Lustre Celebrates Women's History Month
Updated: Apr 2
During the month of March, Lustre recognized women who positively impact skin health and skin care, both currently or historically. On our final day, we celebrate our very own Deb Lester!
Deb is a licensed skin therapist, owner of Lustre and ardent believer in and champion of health and wellness, specifically when it comes to skin care. Her beliefs led her to create Lustre with a three-prong mission: education, health and relaxation. Deb is a skin maven. Trained in skin analysis and customization, she is an expert in her craft. Using her vast knowledge, enthusiasm of craft, latest technology and high-quality products, Deb provides a robust menu of skin care services at Lustre.
Deb is a skin care coach. She is always on a quest to learn more to best serve her clients. She earned her Advanced Practice Esthetician Salon Manager License and is actively engaged in continuing education in skin analysis and technology, relaxation techniques and product knowledge. Certified as a Dermalogica expert, Deb also holds multiple certifications from industry leaders, including Aveda Institute and International Dermal Institute and has studied with professionals from the Institute of Integrative Oncology.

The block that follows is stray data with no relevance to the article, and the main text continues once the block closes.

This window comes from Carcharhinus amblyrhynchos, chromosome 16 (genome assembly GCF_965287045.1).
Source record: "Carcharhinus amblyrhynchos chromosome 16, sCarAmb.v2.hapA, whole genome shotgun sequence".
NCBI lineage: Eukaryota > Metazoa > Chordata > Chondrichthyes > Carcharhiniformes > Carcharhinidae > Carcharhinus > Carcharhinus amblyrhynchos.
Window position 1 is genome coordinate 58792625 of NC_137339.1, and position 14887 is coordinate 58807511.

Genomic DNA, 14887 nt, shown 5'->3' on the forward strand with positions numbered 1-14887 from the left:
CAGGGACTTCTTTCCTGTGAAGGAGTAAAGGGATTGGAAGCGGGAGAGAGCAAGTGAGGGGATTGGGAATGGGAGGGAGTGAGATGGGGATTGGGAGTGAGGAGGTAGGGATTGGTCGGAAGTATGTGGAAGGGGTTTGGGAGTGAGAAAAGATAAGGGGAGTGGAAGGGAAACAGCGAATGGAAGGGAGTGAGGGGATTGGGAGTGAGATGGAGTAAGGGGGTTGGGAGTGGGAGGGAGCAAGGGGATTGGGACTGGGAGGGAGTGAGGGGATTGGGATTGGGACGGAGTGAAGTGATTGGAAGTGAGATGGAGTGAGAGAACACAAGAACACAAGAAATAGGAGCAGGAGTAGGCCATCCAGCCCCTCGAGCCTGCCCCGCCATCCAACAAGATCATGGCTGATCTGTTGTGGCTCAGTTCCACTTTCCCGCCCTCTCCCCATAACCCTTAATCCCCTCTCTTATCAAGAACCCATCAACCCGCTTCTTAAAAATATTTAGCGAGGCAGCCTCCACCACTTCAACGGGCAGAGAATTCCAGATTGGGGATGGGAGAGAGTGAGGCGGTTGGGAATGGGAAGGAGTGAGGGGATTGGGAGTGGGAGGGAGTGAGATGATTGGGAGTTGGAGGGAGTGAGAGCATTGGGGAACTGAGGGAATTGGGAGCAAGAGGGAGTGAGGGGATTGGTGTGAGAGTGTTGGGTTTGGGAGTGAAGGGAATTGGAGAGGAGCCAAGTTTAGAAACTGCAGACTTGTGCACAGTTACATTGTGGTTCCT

Deb operates her business through the lenses of skin health and inclusiveness. The belief that a world where everyone, regardless of background, sexual orientation, gender identification, skin color or disability is valued and included, is central to Deb. She understands the importance of healing and relaxation in one's health and well-being.
Deb values family and friends. She is a proud mother of two daughters, both stellar women in their own right. Jesse is a nutritionist and co-founder of Lustre's neighbor and partner, Wellness Minneapolis. Lolly is an artist and art specialist with the St. Paul Public Schools. Keith, Deb's husband, is also her Lustre business partner. Together, they collaborated to make her dream of owning her own skin care business come to fruition in 2018.